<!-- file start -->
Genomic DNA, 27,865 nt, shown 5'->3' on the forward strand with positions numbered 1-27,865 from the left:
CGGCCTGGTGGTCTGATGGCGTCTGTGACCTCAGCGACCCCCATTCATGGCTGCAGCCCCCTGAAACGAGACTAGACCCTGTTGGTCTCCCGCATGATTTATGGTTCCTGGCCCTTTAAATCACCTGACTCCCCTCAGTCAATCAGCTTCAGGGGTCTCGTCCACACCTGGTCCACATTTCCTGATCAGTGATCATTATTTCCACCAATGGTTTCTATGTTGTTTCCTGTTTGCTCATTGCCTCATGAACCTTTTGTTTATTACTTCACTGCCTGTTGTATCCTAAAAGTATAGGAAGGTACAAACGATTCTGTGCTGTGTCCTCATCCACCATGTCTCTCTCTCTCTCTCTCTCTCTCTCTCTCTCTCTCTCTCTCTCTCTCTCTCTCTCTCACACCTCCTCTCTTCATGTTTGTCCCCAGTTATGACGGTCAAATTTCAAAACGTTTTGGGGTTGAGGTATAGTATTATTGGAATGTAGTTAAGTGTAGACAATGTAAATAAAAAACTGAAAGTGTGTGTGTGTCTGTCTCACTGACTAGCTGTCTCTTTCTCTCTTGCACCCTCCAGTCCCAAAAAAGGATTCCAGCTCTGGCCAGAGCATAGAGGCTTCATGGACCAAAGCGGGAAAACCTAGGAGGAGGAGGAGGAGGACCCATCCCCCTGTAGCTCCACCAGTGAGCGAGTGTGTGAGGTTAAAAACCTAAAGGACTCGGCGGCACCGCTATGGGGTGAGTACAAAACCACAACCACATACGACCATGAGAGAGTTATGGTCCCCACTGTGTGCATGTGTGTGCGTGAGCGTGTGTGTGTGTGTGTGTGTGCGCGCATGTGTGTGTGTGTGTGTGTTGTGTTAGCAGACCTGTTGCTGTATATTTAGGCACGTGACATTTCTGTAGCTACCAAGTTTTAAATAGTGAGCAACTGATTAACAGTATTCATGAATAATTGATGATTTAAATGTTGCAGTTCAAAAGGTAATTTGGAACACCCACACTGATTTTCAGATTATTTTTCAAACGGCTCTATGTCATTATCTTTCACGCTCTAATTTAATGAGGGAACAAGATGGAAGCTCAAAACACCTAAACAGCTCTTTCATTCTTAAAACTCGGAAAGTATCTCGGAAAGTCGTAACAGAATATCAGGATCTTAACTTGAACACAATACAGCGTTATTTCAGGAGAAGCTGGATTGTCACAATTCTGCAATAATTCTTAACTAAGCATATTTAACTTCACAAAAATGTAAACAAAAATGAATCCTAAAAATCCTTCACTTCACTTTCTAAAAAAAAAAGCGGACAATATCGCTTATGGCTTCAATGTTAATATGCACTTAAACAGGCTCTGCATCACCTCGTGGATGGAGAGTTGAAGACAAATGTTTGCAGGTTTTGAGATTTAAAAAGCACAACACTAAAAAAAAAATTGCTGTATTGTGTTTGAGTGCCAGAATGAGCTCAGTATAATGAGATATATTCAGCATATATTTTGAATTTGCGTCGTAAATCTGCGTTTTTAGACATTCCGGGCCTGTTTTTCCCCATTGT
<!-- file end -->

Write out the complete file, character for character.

Genomic DNA, 27,865 nt, shown 5'->3' on the forward strand with positions numbered 1-27,865 from the left:
CGGCCTGGTGGTCTGATGGCGTCTGTGACCTCAGCGACCCCCATTCATGGCTGCAGCCCCCTGAAACGAGACTAGACCCTGTTGGTCTCCCGCATGATTTATGGTTCCTGGCCCTTTAAATCACCTGACTCCCCTCAGTCAATCAGCTTCAGGGGTCTCGTCCACACCTGGTCCACATTTCCTGATCAGTGATCATTATTTCCACCAATGGTTTCTATGTTGTTTCCTGTTTGCTCATTGCCTCATGAACCTTTTGTTTATTACTTCACTGCCTGTTGTATCCTAAAAGTATAGGAAGGTACAAACGATTCTGTGCTGTGTCCTCATCCACCATGTCTCTCTCTCTCTCTCTCTCTCTCTCTCTCTCTCTCTCTCTCTCTCTCTCTCTCTCTCACACCTCCTCTCTTCATGTTTGTCCCCAGTTATGACGGTCAAATTTCAAAACGTTTTGGGGTTGAGGTATAGTATTATTGGAATGTAGTTAAGTGTAGACAATGTAAATAAAAAACTGAAAGTGTGTGTGTGTCTGTCTCACTGACTAGCTGTCTCTTTCTCTCTTGCACCCTCCAGTCCCAAAAAAGGATTCCAGCTCTGGCCAGAGCATAGAGGCTTCATGGACCAAAGCGGGAAAACCTAGGAGGAGGAGGAGGAGGACCCATCCCCCTGTAGCTCCACCAGTGAGCGAGTGTGTGAGGTTAAAAACCTAAAGGACTCGGCGGCACCGCTATGGGGTGAGTACAAAACCACAACCACATACGACCATGAGAGAGTTATGGTCCCCACTGTGTGCATGTGTGTGCGTGAGCGTGTGTGTGTGTGTGTGTGTGCGCGCATGTGTGTGTGTGTGTGTGTTGTGTTAGCAGACCTGTTGCTGTATATTTAGGCACGTGACATTTCTGTAGCTACCAAGTTTTAAATAGTGAGCAACTGATTAACAGTATTCATGAATAATTGATGATTTAAATGTTGCAGTTCAAAAGGTAATTTGGAACACCCACACTGATTTTCAGATTATTTTTCAAACGGCTCTATGTCATTATCTTTCACGCTCTAATTTAATGAGGGAACAAGATGGAAGCTCAAAACACCTAAACAGCTCTTTCATTCTTAAAACTCGGAAAGTATCTCGGAAAGTCGTAACAGAATATCAGGATCTTAACTTGAACACAATACAGCGTTATTTCAGGAGAAGCTGGATTGTCACAATTCTGCAATAATTCTTAACTAAGCATATTTAACTTCACAAAAATGTAAACAAAAATGAATCCTAAAAATCCTTCACTTCACTTTCTAAAAAAAAAAGCGGACAATATCGCTTATGGCTTCAATGTTAATATGCACTTAAACAGGCTCTGCATCACCTCGTGGATGGAGAGTTGAAGACAAATGTTTGCAGGTTTTGAGATTTAAAAAGCACAACACTAAAAAAAAAATTGCTGTATTGTGTTTGAGTGCCAGAATGAGCTCAGTATAATGAGATATATTCAGCATATATTTTGAATTTGCGTCGTAAATCTGCGTTTTTAGACATTCCGGGCCTGTTTTTCCCCATTGT